Contents

Full Text (Spanish, PDF)

Cover & Table of Contents
Executive Summary: English |  Spanish

Part 1

I. Background
II. Objectives of the Meeting
III. Proceedings of the Meeting

  1. Welcome and Opening Comments
  2. Presentation of the Amazon Malaria Initiative (AMI)
  3. Presentation of PAHO's Contribution to AMI
  4. Presentation of Workplans and Proposals for Studies on Antimalarial Resistance
    Bolivia
    Brazil
    Colombia
    Ecuador
    Guyana
    Peru
    Suriname
    Venezuela

Part 2

  1. Presentation of the CDC Workplan
  2. Presentation of the NAMRID/CDC/INS Experience in Peru: Adapting Protocols and Selection of Sentinel Sites
  3. Explanatory Session on the Meeting in Geneva, December 2001
  4. South-South Activities: Promoting Work among the Countries Participating in the Project
  5. Priorities for Operations Malaria Research for the Next Triennium: Intercountry Studies
  6. Providing and Disseminating Information on the Web
  7. Project Follow-up, Evaluation and Coordination, Indicators, Products and Process Indicators, Reports and Calendars: Financial Matters, Allotment Budgets
  8. Close of the Meeting

Annexes

  1. Agenda
  2. List of Participants
  3. South-South Activities and Centers of Excellence: Supply and Demand by Country
  4. Working Group Sessions
  5. Evaluation Results of the First Technical Meeting

More information on
RAVREDA-AMI
Project Proposal and Workplans

First Technical Coordination Meeting of the
Amazonian Network for Surveillance of Antimalarial Drug Resistance (RAVREDA)
and the Amazon Malaria Initiative (AMI)

Anopheles

(Santa Cruz, Bolivia, 19-20 March 2002)

List of Participants

The First Technical Coordination Meeting of the Surveillance Network for Monitoring Antimalarial Drug Resistance in the Amazon (PAHO/WHO) and the Amazon Malaria Initiative (AMI) funded by USAID took place in Santa Cruz, Bolivia, from 19 to 20 March 2002. The meeting was attended by representatives from PAHO, WHO, USAID and CDC and the eight Amazon countries that integrate the surveillance network and participate in the AMI project.

During the two-day meeting participants shared and discussed general project related issues (objectives, priorities, expected results and partners role, among others). Other subjects discussed included activities of the regional work-plans ofPAHO and CDC, country work-plans for the first year; policy reform regarding antimalarial drug treatment schemes as well as research priorities.

Agreements and Recommendations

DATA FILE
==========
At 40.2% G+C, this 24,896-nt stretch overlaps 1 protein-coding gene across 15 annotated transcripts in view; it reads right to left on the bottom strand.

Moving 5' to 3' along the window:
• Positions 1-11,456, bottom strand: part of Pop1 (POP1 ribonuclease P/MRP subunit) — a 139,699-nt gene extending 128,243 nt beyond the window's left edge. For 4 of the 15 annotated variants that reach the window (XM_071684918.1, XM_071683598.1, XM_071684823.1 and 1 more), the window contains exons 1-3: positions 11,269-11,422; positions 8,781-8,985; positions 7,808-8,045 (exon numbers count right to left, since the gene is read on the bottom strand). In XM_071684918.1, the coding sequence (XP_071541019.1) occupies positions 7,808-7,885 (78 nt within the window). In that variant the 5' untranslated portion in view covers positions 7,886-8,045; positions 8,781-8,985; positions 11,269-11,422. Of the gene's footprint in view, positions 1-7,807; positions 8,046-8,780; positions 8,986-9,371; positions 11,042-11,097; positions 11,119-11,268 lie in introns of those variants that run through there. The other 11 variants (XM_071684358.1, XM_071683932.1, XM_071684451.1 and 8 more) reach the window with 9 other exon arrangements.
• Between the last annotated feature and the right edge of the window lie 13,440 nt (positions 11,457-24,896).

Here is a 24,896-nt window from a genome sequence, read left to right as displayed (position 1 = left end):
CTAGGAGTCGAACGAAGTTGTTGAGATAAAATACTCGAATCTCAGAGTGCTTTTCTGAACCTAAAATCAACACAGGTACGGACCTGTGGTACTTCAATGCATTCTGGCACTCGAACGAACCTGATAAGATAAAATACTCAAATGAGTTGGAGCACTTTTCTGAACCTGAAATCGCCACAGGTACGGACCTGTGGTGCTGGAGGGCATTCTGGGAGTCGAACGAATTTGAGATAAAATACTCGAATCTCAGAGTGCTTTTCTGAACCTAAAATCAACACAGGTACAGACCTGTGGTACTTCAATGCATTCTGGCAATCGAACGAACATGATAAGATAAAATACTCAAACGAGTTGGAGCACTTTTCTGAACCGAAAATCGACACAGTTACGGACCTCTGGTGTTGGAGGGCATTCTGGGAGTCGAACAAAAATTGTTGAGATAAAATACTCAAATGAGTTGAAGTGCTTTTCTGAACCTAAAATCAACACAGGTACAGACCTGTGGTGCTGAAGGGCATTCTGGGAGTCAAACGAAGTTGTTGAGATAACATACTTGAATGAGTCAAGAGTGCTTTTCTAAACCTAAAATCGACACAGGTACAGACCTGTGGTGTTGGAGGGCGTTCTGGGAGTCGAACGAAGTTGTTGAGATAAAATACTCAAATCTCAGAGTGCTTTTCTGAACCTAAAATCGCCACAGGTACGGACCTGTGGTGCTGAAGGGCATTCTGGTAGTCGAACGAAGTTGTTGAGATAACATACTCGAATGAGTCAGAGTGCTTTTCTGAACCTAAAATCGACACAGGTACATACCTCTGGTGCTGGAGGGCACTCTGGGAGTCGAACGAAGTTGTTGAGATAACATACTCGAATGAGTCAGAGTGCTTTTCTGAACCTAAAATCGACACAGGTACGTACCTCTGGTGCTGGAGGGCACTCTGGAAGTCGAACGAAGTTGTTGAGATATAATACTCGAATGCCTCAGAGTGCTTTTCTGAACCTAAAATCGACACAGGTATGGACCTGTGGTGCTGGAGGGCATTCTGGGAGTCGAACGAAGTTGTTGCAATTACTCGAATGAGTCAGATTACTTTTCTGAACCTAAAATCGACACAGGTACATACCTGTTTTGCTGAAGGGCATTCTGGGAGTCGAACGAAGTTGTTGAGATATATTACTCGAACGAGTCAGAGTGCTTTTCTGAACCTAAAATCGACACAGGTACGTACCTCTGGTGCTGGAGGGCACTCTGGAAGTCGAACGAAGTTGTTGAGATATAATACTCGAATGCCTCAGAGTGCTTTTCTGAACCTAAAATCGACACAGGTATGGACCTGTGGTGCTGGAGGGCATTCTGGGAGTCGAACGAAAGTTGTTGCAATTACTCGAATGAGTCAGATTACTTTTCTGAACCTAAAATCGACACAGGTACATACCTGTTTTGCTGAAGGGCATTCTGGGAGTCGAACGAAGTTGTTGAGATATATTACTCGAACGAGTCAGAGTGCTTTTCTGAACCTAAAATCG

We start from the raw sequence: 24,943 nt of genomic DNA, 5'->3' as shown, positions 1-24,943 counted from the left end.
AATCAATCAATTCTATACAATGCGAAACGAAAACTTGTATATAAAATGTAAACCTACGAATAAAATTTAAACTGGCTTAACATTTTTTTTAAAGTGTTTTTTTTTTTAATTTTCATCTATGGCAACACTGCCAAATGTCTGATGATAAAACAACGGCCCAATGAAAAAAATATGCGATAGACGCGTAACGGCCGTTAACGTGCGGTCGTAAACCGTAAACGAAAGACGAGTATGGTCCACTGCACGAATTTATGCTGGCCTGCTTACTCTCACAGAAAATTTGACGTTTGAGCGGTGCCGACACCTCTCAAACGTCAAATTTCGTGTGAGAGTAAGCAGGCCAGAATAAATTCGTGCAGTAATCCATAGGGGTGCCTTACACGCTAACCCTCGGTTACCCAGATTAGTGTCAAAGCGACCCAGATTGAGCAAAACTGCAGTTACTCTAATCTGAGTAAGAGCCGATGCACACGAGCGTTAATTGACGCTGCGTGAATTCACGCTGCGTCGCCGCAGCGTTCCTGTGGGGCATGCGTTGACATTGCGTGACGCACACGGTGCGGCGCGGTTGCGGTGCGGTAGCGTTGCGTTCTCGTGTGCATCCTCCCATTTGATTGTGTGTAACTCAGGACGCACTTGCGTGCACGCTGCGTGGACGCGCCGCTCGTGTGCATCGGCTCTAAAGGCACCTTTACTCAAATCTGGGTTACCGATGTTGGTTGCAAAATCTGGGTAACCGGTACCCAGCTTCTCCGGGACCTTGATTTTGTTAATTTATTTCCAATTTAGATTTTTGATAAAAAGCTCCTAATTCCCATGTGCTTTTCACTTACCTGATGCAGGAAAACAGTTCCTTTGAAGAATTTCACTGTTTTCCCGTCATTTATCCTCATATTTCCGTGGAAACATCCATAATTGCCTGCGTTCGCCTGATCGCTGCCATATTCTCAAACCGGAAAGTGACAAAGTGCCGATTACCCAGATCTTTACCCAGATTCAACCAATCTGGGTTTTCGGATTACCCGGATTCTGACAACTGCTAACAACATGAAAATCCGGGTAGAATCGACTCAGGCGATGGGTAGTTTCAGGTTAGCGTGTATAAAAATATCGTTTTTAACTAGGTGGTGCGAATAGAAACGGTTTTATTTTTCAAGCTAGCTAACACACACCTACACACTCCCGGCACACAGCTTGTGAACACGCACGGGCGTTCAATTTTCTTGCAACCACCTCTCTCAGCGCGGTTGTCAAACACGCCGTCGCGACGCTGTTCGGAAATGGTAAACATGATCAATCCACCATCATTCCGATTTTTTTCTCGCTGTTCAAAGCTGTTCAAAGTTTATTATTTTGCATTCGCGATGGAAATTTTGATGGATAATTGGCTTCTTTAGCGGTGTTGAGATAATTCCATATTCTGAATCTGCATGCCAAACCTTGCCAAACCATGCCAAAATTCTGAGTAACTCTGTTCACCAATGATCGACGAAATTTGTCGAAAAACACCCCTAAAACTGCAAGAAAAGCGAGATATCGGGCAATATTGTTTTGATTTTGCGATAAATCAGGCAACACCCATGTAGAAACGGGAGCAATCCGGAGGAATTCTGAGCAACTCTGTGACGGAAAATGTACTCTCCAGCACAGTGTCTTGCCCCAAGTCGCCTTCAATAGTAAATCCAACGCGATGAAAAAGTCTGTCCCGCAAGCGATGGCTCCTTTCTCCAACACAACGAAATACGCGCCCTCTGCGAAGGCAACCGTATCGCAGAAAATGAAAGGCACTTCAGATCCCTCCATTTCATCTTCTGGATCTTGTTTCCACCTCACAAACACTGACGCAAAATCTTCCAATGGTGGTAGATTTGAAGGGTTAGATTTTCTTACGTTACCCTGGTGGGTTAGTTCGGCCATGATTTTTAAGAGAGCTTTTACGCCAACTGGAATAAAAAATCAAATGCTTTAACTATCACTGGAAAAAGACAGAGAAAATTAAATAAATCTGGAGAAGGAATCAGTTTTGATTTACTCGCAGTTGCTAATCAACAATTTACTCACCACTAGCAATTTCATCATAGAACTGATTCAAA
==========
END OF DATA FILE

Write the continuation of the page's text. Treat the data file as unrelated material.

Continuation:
• To establish a virtual committee with the participation of USAID, PAHO and CDC to guide and coordinate the regional project.
  • To finance the Amazon Malaria Initiative project with USAID funds in the amount of US$ 2 million average per year, for five years.
  • To identify and design a project technical coordinator.
  • To take into account ethical and legal issues in research studies. National ethics committees should approve the research protocols. CDC requirements should also be followed when said Institution participates in the research.
  • To use criteria for sentinel sites selection agreed upon at the meeting.
  • To continue discussions initiated at the meeting to agree on technical assistance and training activities offered by centers of excellence represented at the meeting.
  • To review, comment and make suggestions regarding the generic draft protocols (distributed at the meeting) for the evaluation of the therapeutic efficacy of the antimalarial drugs.
  • To review suggested modifications to the WHO/PAHO protocols for the evaluation of the therapeutic efficacy of antimalarial drugs, made at a meeting in Geneva, December 2001.
  • To define the information to be collected in a data base ideal for the Amazon area, taking into consideration one currently being used in Africa.
  • To develop a protocol for the future that makes it possible to evaluate the therapeutic use of quinine against malaria.
  • To circulate the draft newsletter presented by National Institute of Health (INS) of Peru among the participants soliciting observations and suggestions.
  • To create an editorial committee that will review country project documents. The committee should be constituted by volunteers and national coordinators.
  • National coordinators will disseminate information generated by the studies at country level.
  • To use PAHO's web site for dissemination of project information and results, within and outside the Region, generated by all participating countries.